The so called personal digital assistants (PDAs) from the nineties have become virtual agents, which accompany us in our day to day lives. They “live” on our computers and smartphones and, since 2014, also on smart speakers in our homes.
To get these systems working different technologies are combined. First of all, they have to understand human commands via speech input. They have to understand the words and the meanings. To achieve the latter, they send the recorded commands to servers, receive the result of the processing and should be able to answer in an human-understandable way.
The tasks of digital assistants are diverse. They should entertain their users by telling jokes or playing music, they schedule meetings and organise trips and they do the shopping. Programming interfaces are used to implement third party features, so these systems are also able to dim the lights or interact with other controls of a smart home.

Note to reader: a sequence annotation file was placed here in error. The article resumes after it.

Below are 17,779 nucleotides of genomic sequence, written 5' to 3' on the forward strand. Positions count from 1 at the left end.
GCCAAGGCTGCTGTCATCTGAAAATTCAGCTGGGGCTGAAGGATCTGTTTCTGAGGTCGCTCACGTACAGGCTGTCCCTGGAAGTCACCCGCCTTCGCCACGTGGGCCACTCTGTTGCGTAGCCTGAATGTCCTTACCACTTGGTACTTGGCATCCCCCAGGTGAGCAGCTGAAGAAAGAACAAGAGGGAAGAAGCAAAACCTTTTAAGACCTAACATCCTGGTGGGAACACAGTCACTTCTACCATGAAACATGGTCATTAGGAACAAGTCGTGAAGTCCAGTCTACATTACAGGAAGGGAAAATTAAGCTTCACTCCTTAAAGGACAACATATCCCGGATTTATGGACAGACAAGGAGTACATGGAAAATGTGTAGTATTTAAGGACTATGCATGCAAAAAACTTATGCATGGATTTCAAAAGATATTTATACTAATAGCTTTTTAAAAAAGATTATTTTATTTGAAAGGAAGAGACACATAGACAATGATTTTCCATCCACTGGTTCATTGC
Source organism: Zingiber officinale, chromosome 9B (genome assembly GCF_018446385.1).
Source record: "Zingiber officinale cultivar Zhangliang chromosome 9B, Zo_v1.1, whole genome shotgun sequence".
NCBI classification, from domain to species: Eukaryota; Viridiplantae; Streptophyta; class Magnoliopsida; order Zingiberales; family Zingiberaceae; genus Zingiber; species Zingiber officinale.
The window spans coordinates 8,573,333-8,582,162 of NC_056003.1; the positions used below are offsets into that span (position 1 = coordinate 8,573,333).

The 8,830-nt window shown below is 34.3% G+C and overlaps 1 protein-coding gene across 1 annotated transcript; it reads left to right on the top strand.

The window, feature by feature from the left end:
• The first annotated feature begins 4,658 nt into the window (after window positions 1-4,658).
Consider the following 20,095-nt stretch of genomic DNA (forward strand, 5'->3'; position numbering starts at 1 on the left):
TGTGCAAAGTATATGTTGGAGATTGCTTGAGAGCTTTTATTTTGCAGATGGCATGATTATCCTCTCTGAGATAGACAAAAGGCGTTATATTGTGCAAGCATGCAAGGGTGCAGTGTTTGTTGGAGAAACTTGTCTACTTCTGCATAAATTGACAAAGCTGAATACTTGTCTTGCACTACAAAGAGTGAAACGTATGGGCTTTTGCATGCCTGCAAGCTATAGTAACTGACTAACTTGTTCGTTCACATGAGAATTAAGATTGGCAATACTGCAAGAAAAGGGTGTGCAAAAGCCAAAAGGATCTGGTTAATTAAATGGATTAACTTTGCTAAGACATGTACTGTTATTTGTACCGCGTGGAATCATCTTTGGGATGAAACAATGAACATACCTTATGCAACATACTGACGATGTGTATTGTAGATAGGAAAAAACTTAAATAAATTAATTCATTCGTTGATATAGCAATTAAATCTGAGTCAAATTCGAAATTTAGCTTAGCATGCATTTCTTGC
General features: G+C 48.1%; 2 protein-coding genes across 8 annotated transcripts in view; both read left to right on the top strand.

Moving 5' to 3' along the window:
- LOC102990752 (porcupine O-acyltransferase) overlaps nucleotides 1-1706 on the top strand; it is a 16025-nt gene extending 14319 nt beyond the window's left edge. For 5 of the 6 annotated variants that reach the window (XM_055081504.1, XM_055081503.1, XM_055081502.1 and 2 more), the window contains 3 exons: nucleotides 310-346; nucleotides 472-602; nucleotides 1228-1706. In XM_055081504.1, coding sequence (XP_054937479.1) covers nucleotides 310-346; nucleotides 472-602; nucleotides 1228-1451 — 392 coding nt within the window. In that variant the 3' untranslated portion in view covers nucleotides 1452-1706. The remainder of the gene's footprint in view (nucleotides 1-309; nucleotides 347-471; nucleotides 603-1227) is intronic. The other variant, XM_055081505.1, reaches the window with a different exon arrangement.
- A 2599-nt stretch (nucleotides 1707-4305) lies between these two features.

How do these systems work, and how do they integrate into the daily environments of consumers? What sorts of data are processed by whom? Are human communication patterns and communication skills altered by the frequent interaction with machines? Questions like these will be discussed in this short study in cooperation with the Austrian Federal Chamber of Labour. The current state of knowledge will be presented and analysed and shall lead to recommendations for politics.